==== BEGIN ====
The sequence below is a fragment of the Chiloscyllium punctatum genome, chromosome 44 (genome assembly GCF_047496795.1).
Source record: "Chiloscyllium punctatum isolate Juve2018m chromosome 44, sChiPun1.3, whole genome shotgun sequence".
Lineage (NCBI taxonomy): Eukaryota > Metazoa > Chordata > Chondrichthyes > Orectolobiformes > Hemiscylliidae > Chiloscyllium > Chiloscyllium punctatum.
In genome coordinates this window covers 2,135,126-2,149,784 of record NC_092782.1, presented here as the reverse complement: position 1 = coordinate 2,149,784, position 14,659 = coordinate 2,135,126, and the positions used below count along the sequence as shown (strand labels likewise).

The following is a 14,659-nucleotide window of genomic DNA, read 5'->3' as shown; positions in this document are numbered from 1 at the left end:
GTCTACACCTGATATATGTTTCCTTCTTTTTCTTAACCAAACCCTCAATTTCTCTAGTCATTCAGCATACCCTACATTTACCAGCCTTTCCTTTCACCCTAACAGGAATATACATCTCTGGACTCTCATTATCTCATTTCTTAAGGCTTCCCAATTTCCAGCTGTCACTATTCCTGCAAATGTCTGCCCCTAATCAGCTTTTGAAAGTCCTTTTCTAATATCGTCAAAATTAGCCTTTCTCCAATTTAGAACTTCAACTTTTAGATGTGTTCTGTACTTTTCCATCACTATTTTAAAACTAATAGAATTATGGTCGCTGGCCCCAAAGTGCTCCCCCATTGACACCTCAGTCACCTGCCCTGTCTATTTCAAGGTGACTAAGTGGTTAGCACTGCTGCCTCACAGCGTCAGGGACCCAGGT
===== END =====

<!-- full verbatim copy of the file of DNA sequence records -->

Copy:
The sequence below is a fragment of the Chiloscyllium punctatum genome, chromosome 44 (genome assembly GCF_047496795.1).
Source record: "Chiloscyllium punctatum isolate Juve2018m chromosome 44, sChiPun1.3, whole genome shotgun sequence".
Lineage (NCBI taxonomy): Eukaryota > Metazoa > Chordata > Chondrichthyes > Orectolobiformes > Hemiscylliidae > Chiloscyllium > Chiloscyllium punctatum.
In genome coordinates this window covers 2,135,126-2,149,784 of record NC_092782.1, presented here as the reverse complement: position 1 = coordinate 2,149,784, position 14,659 = coordinate 2,135,126, and the positions used below count along the sequence as shown (strand labels likewise).

The following is a 14,659-nucleotide window of genomic DNA, read 5'->3' as shown; positions in this document are numbered from 1 at the left end:
GTCTACACCTGATATATGTTTCCTTCTTTTTCTTAACCAAACCCTCAATTTCTCTAGTCATTCAGCATACCCTACATTTACCAGCCTTTCCTTTCACCCTAACAGGAATATACATCTCTGGACTCTCATTATCTCATTTCTTAAGGCTTCCCAATTTCCAGCTGTCACTATTCCTGCAAATGTCTGCCCCTAATCAGCTTTTGAAAGTCCTTTTCTAATATCGTCAAAATTAGCCTTTCTCCAATTTAGAACTTCAACTTTTAGATGTGTTCTGTACTTTTCCATCACTATTTTAAAACTAATAGAATTATGGTCGCTGGCCCCAAAGTGCTCCCCCATTGACACCTCAGTCACCTGCCCTGTCTATTTCAAGGTGACTAAGTGGTTAGCACTGCTGCCTCACAGCGTCAGGGACCCAGGT